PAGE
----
Tonight I was reminded of a lesson my friend Joe Connolly taught me back when he was Propmaster of the long-forgotten Aaron Spelling series “Savannah”. That fabulous, opulent saga of murder and intrigue by the rich and powerful was actually being produced out of the drafty old storefront of a disused lumber yard more than half an hour north of Atlanta’s state capital . It was so far out of the way that I sometimes wondered if the owner (referred to by some as “Secret Squirrel”) was actually paying Aaron Spelling to use the building.
Back in 1995 the facility was bare bones, and quite tiny compared to the stage requirements of today’s episodics. There wasn’t enough room for anyone but costume to have offices inside the building, so the rest of us (including the producers) inhabited a line of smelly old construction trailers just outside of the back of the building – this was the open-air portion of the property that had formerly housed all the lumber.
Our trailer was next to Producer Betty Reardon’s trailer (what a neat lady).
We didn’t even have a prop lockup like you would find on any other legitimate episodic! Our stuff either had to go into our truck or into our tiny construction trailer, and we quickly ran out of room there. A month or so back Joe had purchased some lumber and tacked an ersatz shed onto the end of our trailer closest to the “stage”.
It was by no means “secure” by any definition of the word as you know it. First of all, it didn’t even have a roof. Joe simply relied on the overhanging roof of the building to protect our stuff from direct rainfall.
Since it didn’t have a true fourth wall (kind of like this blog post, dear reader) it was really wobbly. Any crazed prop burglar worth his salt could have bypassed the hasp and lock and simply pulled one of the walls away from the trailer and gone inside.
That would have our course been a terrible mistake.
Because, in addition to lacking a fourth wall, our lockup also lacked shelves.
As a result, everything that we “stored” in our lockup ended up in a pile occupying most of the “floor” of the lockup. I seem to recall us having several specialized piles, but those specialized piles kind of looked the same after a while. It wasn’t much of a problem during the day, because the inside of our lockup had fantastic light during daylight hours (due to its lack of a roof).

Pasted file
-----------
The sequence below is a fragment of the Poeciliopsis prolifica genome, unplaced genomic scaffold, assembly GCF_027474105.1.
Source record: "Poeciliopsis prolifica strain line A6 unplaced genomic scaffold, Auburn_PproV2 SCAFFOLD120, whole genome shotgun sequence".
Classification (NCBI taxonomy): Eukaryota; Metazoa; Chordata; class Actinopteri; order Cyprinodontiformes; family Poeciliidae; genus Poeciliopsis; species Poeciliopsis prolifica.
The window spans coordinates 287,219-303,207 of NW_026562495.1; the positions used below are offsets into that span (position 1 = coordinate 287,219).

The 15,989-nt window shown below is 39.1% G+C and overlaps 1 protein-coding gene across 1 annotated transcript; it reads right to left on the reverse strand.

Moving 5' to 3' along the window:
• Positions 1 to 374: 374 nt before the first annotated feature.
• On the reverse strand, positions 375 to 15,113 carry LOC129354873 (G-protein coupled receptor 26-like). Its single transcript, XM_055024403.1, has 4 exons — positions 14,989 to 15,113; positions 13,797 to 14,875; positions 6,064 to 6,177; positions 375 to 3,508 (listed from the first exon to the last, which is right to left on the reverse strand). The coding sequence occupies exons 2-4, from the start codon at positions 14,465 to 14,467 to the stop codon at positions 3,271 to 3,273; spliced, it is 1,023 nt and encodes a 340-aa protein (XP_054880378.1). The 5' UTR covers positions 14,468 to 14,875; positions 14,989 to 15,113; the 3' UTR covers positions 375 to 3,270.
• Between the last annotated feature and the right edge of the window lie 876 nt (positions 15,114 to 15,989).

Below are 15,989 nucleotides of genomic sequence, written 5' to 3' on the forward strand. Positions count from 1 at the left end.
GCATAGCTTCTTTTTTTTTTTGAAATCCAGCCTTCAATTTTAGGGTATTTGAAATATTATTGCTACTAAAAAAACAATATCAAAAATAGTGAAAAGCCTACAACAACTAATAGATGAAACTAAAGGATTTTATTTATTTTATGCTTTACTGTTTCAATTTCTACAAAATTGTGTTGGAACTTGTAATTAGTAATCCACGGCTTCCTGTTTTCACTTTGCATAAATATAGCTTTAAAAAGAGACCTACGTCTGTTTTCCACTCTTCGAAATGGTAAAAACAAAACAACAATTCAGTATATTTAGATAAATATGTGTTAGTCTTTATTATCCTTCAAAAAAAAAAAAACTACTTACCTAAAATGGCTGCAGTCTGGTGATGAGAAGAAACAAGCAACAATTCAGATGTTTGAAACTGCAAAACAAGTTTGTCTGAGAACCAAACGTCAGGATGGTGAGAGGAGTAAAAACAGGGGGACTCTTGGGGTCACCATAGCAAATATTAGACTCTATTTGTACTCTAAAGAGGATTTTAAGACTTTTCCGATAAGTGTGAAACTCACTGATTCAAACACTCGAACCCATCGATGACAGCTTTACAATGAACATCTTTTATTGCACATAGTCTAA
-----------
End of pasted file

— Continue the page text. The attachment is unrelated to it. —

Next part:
You didn’t want to go into that place at night because you could get tetanus or slimed, depending on what was on top of the pile at any given time.
One chilly November morning in advance of an approaching weather system Joe decided that he wanted more out of life. He wanted to be somebody! He wanted to go places! He wanted to see the world! But mostly he wanted shelves and a roof and a heated spot inside the building in which to store all of his crap.
And he wanted it right over there along that wall.
I think it was Producer Chris Seitz who gave Joe thumbs up on the new Prop Lockup project. The problem was, he was unable to give Joe any money for the project. Joe would have to make it happen himself.
And that’s when Joe taught me a new lesson: LEAPING BEFORE YOU LOOK!
Like a crazed prop-burglar, Joe went outside and began peeling the plywood walls off of our embarrassing excuse for a lockup. Before you knew it, our horrible pile of dummies and bicycles and tubs and brooms and vats of goo & glue and left-handed Finster wrenches were laid bare for the world to see (heck, even Betty Reardon could see it from the vantage of her smelly construction trailer).
I was working set that day so I only saw Joe in snapshots over the course of the afternoon as he moved grimly back and forth between inside and outside, determined to beat the bad weather before it arrived.
By tearing down his only place of storage Joe had committed himself to the completion of his task – there was no looking back, it was sink or swim. And being an actual award-winning swimmer, Joe swam, and he persevered.
If I was any good at remembering movie quotes I would have paraphrased this line from Star Trek III and told Joe:
“You did what you had to do, what you always do: turn a really crappy outside prop lockup into a fighting chance to have a slightly less crappy inside prop lockup.”
Sometimes we must step out on faith, or we’ll never accomplish anything of signficance.
If you are a student or a teacher from Providence Christian Academy I would urge you to add the Lesson of Joe to your curriculum. Heck, his new lockup may still be in use over there.
I mean, it had shelves and everything!!